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Communities of Saint Martin
Author: Sharon A. Farmer
Publisher: Cornell University Press
ISBN: 0801423910
Pages: 358
Year: 1991
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Sharon Farmer here investigates the ways in which three medieval communities--the town of Tours, the basilica of Saint-Martin there, and the abbey of Marmoutier nearby--all defined themselves through the cult of Saint Martin. She demonstrates how in the early Middle Ages the bishops of Tours used the cult of Martin, their fourth-century predecessor, to shape an idealized image of Tours as Martin's town.
The Favor of Friends
Author: Sean J. Gilsdorf
Publisher: BRILL
ISBN: 9004264590
Pages: 226
Year: 2014-03-07
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In The Favor of Friends, Sean Gilsdorf explores the ideology and practice of intercession within early medieval aristocratic society.
Devising Order
Author: Bruno Boute, Thomas Småberg
Publisher: BRILL
ISBN: 9004236740
Pages: 316
Year: 2012-10-31
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A collection of case-studies on Ritual and Performance spanning four continents, this book offers an insightful travel guide through a thick forest of approaches and methods in a field that has increasingly weighed on the research agenda in the Humanities and the Social Sciences.
Begging Pardon and Favor
Author: Geoffrey Koziol
Publisher:
ISBN: 0801477530
Pages: 459
Year: 2011
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Koziol uncovers the dense meanings of early medieval rituals of supplication in France, illuminating the complex changes in social relations and political power in the tenth and eleventh centuries.
Declarations of Dependence
Author: Gregory Downs
Publisher: UNC Press Books
ISBN: 080787776X
Pages: 360
Year: 2011-02-14
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In this highly original study, Gregory Downs argues that the most American of wars, the Civil War, created a seemingly un-American popular politics, rooted not in independence but in voluntary claims of dependence. Through an examination of the pleas and petitions of ordinary North Carolinians, Declarations of Dependence contends that the Civil War redirected, not destroyed, claims of dependence by exposing North Carolinians to the expansive but unsystematic power of Union and Confederate governments, and by loosening the legal ties that bound them to husbands, fathers, and masters. Faced with anarchy during the long reconstruction of government authority, people turned fervently to the government for protection and sustenance, pleading in fantastic, intimate ways for attention. This personalistic, or what Downs calls patronal, politics allowed for appeals from subordinate groups like freed blacks and poor whites, and also bound people emotionally to newly expanding postwar states. Downs's argument rewrites the history of the relationship between Americans and their governments, showing the deep roots of dependence, the complex impact of the Civil War upon popular politics, and the powerful role of Progressivism and segregation in submerging a politics of dependence that--in new form--rose again in the New Deal and persists today.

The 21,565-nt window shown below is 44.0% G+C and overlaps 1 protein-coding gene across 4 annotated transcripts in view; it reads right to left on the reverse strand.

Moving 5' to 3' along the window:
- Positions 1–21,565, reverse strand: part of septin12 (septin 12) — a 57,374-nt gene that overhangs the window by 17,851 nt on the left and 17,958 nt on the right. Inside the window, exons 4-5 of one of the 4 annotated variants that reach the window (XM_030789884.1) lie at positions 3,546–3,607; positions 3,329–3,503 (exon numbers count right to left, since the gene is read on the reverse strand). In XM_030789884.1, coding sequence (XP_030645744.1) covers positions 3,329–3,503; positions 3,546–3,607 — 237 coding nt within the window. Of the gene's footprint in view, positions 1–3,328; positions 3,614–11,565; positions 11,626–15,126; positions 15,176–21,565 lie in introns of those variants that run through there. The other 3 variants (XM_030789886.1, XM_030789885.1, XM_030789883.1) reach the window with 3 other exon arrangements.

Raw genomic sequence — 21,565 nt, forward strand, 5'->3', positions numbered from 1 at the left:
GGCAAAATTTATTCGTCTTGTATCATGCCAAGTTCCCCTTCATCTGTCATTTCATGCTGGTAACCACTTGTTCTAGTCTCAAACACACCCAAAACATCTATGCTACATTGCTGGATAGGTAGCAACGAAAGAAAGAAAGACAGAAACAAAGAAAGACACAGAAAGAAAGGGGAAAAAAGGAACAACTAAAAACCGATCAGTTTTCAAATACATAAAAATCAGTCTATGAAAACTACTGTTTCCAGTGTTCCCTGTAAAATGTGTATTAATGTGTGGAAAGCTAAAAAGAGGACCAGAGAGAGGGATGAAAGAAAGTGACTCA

Honor, Vengeance, and Social Trouble
Author: Peter Arnade, Walter Prevenier
Publisher: Cornell University Press
ISBN: 0801455758
Pages: 256
Year: 2015-02-17